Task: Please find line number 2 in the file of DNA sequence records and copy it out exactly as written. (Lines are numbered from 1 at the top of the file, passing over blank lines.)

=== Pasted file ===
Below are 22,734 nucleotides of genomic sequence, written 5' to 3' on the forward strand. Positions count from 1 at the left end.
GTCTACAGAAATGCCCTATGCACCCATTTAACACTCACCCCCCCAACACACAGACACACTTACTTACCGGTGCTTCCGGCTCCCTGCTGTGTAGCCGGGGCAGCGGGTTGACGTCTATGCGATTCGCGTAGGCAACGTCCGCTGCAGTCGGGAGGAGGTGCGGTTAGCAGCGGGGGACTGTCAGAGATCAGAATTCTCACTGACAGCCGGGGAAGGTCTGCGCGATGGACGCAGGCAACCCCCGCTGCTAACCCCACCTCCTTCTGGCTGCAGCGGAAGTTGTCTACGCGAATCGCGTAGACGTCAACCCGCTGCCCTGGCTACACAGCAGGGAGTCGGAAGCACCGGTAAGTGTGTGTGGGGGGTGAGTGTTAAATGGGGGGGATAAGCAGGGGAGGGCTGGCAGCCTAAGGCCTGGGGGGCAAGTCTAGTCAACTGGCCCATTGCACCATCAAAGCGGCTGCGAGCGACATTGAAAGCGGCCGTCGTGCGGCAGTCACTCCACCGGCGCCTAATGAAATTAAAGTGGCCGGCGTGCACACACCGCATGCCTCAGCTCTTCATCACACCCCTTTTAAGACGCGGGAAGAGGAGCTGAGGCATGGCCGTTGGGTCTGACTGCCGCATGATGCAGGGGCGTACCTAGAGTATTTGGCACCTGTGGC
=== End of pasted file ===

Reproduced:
GTCTACAGAAATGCCCTATGCACCCATTTAACACTCACCCCCCCAACACACAGACACACTTACTTACCGGTGCTTCCGGCTCCCTGCTGTGTAGCCGGGGCAGCGGGTTGACGTCTATGCGATTCGCGTAGGCAACGTCCGCTGCAGTCGGGAGGAGGTGCGGTTAGCAGCGGGGGACTGTCAGAGATCAGAATTCTCACTGACAGCCGGGGAAGGTCTGCGCGATGGACGCAGGCAACCCCCGCTGCTAACCCCACCTCCTTCTGGCTGCAGCGGAAGTTGTCTACGCGAATCGCGTAGACGTCAACCCGCTGCCCTGGCTACACAGCAGGGAGTCGGAAGCACCGGTAAGTGTGTGTGGGGGGTGAGTGTTAAATGGGGGGGATAAGCAGGGGAGGGCTGGCAGCCTAAGGCCTGGGGGGCAAGTCTAGTCAACTGGCCCATTGCACCATCAAAGCGGCTGCGAGCGACATTGAAAGCGGCCGTCGTGCGGCAGTCACTCCACCGGCGCCTAATGAAATTAAAGTGGCCGGCGTGCACACACCGCATGCCTCAGCTCTTCATCACACCCCTTTTAAGACGCGGGAAGAGGAGCTGAGGCATGGCCGTTGGGTCTGACTGCCGCATGATGCAGGGGCGTACCTAGAGTATTTGGCACCTGTGGC